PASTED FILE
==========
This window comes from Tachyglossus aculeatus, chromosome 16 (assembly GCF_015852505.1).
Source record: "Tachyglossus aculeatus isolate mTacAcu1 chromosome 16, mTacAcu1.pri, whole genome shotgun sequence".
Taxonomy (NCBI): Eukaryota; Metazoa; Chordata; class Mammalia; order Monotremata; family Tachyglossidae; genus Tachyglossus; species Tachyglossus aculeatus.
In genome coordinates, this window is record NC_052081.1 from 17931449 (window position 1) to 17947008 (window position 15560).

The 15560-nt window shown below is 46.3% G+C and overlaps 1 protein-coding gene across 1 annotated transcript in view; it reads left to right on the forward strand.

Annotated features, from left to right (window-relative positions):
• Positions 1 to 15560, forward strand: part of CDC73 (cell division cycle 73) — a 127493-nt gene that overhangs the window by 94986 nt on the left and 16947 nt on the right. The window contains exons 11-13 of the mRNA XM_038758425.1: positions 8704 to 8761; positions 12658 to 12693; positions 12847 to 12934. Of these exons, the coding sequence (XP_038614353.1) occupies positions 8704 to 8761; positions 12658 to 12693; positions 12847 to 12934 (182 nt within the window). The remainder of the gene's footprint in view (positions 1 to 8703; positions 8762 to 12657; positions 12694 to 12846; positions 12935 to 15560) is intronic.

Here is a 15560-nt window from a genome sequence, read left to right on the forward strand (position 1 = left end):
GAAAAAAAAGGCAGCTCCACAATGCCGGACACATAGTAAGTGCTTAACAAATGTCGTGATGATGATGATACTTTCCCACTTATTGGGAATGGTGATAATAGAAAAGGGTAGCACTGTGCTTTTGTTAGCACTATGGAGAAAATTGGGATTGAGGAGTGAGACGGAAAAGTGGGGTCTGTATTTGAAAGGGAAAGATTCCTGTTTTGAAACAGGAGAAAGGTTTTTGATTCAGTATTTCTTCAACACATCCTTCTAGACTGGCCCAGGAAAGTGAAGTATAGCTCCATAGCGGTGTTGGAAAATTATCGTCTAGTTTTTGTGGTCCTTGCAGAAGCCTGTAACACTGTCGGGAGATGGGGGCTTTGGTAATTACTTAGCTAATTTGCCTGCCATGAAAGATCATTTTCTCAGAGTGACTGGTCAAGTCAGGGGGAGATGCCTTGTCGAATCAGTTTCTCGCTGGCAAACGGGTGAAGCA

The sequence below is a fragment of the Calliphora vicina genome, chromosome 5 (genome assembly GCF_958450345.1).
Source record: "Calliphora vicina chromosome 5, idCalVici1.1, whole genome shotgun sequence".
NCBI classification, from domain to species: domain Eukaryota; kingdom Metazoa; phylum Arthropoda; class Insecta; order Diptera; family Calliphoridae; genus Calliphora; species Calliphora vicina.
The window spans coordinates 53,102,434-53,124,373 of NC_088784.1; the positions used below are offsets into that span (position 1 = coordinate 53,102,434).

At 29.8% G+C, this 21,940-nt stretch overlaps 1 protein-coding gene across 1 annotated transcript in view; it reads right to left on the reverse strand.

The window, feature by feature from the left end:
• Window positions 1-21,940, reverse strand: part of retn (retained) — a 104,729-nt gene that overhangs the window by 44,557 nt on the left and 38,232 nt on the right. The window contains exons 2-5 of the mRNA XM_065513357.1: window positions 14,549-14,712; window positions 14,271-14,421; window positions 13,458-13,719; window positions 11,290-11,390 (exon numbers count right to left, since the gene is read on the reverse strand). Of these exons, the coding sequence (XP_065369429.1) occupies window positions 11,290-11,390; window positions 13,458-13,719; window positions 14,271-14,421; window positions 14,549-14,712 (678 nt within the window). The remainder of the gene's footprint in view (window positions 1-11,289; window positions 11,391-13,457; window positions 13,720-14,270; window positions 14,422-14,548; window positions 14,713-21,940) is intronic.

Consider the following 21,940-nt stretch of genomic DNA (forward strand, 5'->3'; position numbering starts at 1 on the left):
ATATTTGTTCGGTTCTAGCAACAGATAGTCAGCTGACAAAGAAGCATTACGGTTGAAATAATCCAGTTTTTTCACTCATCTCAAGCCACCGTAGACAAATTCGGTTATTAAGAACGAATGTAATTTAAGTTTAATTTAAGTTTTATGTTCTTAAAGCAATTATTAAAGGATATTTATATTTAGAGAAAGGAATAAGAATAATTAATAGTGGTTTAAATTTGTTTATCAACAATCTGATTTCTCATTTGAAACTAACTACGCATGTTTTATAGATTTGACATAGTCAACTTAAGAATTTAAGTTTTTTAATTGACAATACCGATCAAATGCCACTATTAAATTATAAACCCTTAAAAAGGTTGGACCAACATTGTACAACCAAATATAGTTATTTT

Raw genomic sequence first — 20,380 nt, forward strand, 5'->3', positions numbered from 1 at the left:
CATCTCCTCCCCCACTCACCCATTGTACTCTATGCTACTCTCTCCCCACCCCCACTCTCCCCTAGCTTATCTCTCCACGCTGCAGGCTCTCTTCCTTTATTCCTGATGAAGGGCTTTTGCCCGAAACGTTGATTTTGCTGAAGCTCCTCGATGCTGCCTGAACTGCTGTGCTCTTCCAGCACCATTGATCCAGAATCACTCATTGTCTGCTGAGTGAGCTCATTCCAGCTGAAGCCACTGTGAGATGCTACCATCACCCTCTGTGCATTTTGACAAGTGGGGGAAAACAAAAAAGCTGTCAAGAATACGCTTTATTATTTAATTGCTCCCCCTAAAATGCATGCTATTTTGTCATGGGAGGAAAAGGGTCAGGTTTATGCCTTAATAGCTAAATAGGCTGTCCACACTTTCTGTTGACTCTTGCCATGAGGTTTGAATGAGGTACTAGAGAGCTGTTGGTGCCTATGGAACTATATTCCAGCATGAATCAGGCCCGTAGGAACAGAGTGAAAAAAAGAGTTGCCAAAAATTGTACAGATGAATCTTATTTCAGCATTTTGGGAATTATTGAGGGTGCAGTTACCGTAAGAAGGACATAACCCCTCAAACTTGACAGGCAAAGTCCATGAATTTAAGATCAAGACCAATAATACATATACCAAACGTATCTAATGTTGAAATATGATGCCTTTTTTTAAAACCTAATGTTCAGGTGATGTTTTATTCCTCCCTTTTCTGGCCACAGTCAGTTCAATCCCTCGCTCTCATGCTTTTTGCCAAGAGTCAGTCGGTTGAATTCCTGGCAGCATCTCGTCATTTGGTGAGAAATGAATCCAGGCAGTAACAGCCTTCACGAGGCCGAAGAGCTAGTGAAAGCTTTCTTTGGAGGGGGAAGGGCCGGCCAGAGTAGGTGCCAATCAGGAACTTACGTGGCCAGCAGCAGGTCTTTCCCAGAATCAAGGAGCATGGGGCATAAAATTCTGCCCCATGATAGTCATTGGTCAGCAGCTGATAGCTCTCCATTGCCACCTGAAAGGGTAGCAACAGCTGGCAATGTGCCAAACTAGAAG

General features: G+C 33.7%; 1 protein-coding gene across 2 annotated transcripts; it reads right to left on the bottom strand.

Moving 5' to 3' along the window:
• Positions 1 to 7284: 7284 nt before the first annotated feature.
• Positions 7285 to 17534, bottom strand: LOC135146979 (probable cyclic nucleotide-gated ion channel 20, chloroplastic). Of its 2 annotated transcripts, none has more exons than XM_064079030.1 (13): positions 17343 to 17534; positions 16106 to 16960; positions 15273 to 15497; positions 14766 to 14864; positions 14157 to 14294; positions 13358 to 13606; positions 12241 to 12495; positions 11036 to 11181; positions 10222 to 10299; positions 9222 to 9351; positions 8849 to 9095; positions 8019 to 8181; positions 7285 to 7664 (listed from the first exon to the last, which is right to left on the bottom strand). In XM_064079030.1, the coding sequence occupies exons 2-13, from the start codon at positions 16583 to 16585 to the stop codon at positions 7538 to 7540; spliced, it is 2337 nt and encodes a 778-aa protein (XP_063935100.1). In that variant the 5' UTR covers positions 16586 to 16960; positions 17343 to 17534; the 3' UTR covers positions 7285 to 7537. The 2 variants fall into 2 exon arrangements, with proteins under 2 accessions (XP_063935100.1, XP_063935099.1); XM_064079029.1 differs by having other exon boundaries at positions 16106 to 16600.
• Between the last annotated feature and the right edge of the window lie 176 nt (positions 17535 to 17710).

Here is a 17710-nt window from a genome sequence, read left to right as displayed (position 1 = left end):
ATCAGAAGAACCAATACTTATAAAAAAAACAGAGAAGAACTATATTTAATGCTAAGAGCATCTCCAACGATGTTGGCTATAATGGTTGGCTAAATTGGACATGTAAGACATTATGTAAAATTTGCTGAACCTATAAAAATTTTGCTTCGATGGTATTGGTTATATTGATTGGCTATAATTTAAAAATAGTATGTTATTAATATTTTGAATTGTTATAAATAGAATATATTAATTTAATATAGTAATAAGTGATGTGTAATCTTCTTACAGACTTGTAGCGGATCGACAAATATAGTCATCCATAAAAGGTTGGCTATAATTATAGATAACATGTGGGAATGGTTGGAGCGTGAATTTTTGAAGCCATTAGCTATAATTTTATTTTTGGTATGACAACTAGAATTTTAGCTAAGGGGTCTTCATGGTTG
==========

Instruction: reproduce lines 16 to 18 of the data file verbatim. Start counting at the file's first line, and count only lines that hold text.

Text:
• Window positions 1-21,940, reverse strand: part of retn (retained) — a 104,729-nt gene that overhangs the window by 44,557 nt on the left and 38,232 nt on the right. The window contains exons 2-5 of the mRNA XM_065513357.1: window positions 14,549-14,712; window positions 14,271-14,421; window positions 13,458-13,719; window positions 11,290-11,390 (exon numbers count right to left, since the gene is read on the reverse strand). Of these exons, the coding sequence (XP_065369429.1) occupies window positions 11,290-11,390; window positions 13,458-13,719; window positions 14,271-14,421; window positions 14,549-14,712 (678 nt within the window). The remainder of the gene's footprint in view (window positions 1-11,289; window positions 11,391-13,457; window positions 13,720-14,270; window positions 14,422-14,548; window positions 14,713-21,940) is intronic.

Consider the following 21,940-nt stretch of genomic DNA (forward strand, 5'->3'; position numbering starts at 1 on the left):
ATATTTGTTCGGTTCTAGCAACAGATAGTCAGCTGACAAAGAAGCATTACGGTTGAAATAATCCAGTTTTTTCACTCATCTCAAGCCACCGTAGACAAATTCGGTTATTAAGAACGAATGTAATTTAAGTTTAATTTAAGTTTTATGTTCTTAAAGCAATTATTAAAGGATATTTATATTTAGAGAAAGGAATAAGAATAATTAATAGTGGTTTAAATTTGTTTATCAACAATCTGATTTCTCATTTGAAACTAACTACGCATGTTTTATAGATTTGACATAGTCAACTTAAGAATTTAAGTTTTTTAATTGACAATACCGATCAAATGCCACTATTAAATTATAAACCCTTAAAAAGGTTGGACCAACATTGTACAACCAAATATAGTTATTTT